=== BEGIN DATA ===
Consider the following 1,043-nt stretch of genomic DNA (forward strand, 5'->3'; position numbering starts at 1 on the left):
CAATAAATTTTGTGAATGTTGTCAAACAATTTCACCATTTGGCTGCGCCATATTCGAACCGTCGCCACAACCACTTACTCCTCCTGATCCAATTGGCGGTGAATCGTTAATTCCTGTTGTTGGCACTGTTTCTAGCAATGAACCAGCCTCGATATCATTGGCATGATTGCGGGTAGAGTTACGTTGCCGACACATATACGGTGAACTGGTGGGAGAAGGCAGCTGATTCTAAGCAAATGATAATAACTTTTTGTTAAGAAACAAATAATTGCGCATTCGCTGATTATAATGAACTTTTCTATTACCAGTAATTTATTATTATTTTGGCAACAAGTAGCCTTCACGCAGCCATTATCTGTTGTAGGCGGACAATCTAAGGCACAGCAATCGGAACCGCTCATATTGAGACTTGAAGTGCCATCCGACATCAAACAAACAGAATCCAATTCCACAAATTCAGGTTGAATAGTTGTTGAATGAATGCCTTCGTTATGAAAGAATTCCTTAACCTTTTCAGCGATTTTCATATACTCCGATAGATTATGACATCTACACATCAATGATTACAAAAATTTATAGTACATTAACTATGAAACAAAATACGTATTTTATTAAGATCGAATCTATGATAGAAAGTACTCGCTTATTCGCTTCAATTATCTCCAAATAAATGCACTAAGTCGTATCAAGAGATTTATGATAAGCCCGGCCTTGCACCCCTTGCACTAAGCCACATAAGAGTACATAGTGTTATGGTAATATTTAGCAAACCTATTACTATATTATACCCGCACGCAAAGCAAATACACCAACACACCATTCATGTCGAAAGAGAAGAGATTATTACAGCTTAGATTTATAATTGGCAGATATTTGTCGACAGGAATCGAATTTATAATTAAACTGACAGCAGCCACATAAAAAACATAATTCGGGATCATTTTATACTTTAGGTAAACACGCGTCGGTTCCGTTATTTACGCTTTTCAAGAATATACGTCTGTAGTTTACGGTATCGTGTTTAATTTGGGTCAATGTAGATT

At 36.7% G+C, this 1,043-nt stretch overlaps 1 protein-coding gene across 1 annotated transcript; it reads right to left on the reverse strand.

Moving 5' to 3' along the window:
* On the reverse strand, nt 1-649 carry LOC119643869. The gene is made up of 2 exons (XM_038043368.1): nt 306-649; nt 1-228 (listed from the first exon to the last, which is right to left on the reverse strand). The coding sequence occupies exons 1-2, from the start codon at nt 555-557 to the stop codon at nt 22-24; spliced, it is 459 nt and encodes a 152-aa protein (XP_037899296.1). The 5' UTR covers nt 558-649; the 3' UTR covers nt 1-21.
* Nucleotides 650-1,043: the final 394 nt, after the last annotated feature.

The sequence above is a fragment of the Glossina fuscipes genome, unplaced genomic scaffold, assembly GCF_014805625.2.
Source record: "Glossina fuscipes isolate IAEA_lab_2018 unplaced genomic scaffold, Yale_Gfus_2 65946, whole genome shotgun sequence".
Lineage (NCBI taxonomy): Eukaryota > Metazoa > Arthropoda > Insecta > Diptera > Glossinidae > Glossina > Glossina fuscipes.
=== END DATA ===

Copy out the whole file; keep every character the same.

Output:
Consider the following 1,043-nt stretch of genomic DNA (forward strand, 5'->3'; position numbering starts at 1 on the left):
CAATAAATTTTGTGAATGTTGTCAAACAATTTCACCATTTGGCTGCGCCATATTCGAACCGTCGCCACAACCACTTACTCCTCCTGATCCAATTGGCGGTGAATCGTTAATTCCTGTTGTTGGCACTGTTTCTAGCAATGAACCAGCCTCGATATCATTGGCATGATTGCGGGTAGAGTTACGTTGCCGACACATATACGGTGAACTGGTGGGAGAAGGCAGCTGATTCTAAGCAAATGATAATAACTTTTTGTTAAGAAACAAATAATTGCGCATTCGCTGATTATAATGAACTTTTCTATTACCAGTAATTTATTATTATTTTGGCAACAAGTAGCCTTCACGCAGCCATTATCTGTTGTAGGCGGACAATCTAAGGCACAGCAATCGGAACCGCTCATATTGAGACTTGAAGTGCCATCCGACATCAAACAAACAGAATCCAATTCCACAAATTCAGGTTGAATAGTTGTTGAATGAATGCCTTCGTTATGAAAGAATTCCTTAACCTTTTCAGCGATTTTCATATACTCCGATAGATTATGACATCTACACATCAATGATTACAAAAATTTATAGTACATTAACTATGAAACAAAATACGTATTTTATTAAGATCGAATCTATGATAGAAAGTACTCGCTTATTCGCTTCAATTATCTCCAAATAAATGCACTAAGTCGTATCAAGAGATTTATGATAAGCCCGGCCTTGCACCCCTTGCACTAAGCCACATAAGAGTACATAGTGTTATGGTAATATTTAGCAAACCTATTACTATATTATACCCGCACGCAAAGCAAATACACCAACACACCATTCATGTCGAAAGAGAAGAGATTATTACAGCTTAGATTTATAATTGGCAGATATTTGTCGACAGGAATCGAATTTATAATTAAACTGACAGCAGCCACATAAAAAACATAATTCGGGATCATTTTATACTTTAGGTAAACACGCGTCGGTTCCGTTATTTACGCTTTTCAAGAATATACGTCTGTAGTTTACGGTATCGTGTTTAATTTGGGTCAATGTAGATT

At 36.7% G+C, this 1,043-nt stretch overlaps 1 protein-coding gene across 1 annotated transcript; it reads right to left on the reverse strand.

Moving 5' to 3' along the window:
* On the reverse strand, nt 1-649 carry LOC119643869. The gene is made up of 2 exons (XM_038043368.1): nt 306-649; nt 1-228 (listed from the first exon to the last, which is right to left on the reverse strand). The coding sequence occupies exons 1-2, from the start codon at nt 555-557 to the stop codon at nt 22-24; spliced, it is 459 nt and encodes a 152-aa protein (XP_037899296.1). The 5' UTR covers nt 558-649; the 3' UTR covers nt 1-21.
* Nucleotides 650-1,043: the final 394 nt, after the last annotated feature.

The sequence above is a fragment of the Glossina fuscipes genome, unplaced genomic scaffold, assembly GCF_014805625.2.
Source record: "Glossina fuscipes isolate IAEA_lab_2018 unplaced genomic scaffold, Yale_Gfus_2 65946, whole genome shotgun sequence".
Lineage (NCBI taxonomy): Eukaryota > Metazoa > Arthropoda > Insecta > Diptera > Glossinidae > Glossina > Glossina fuscipes.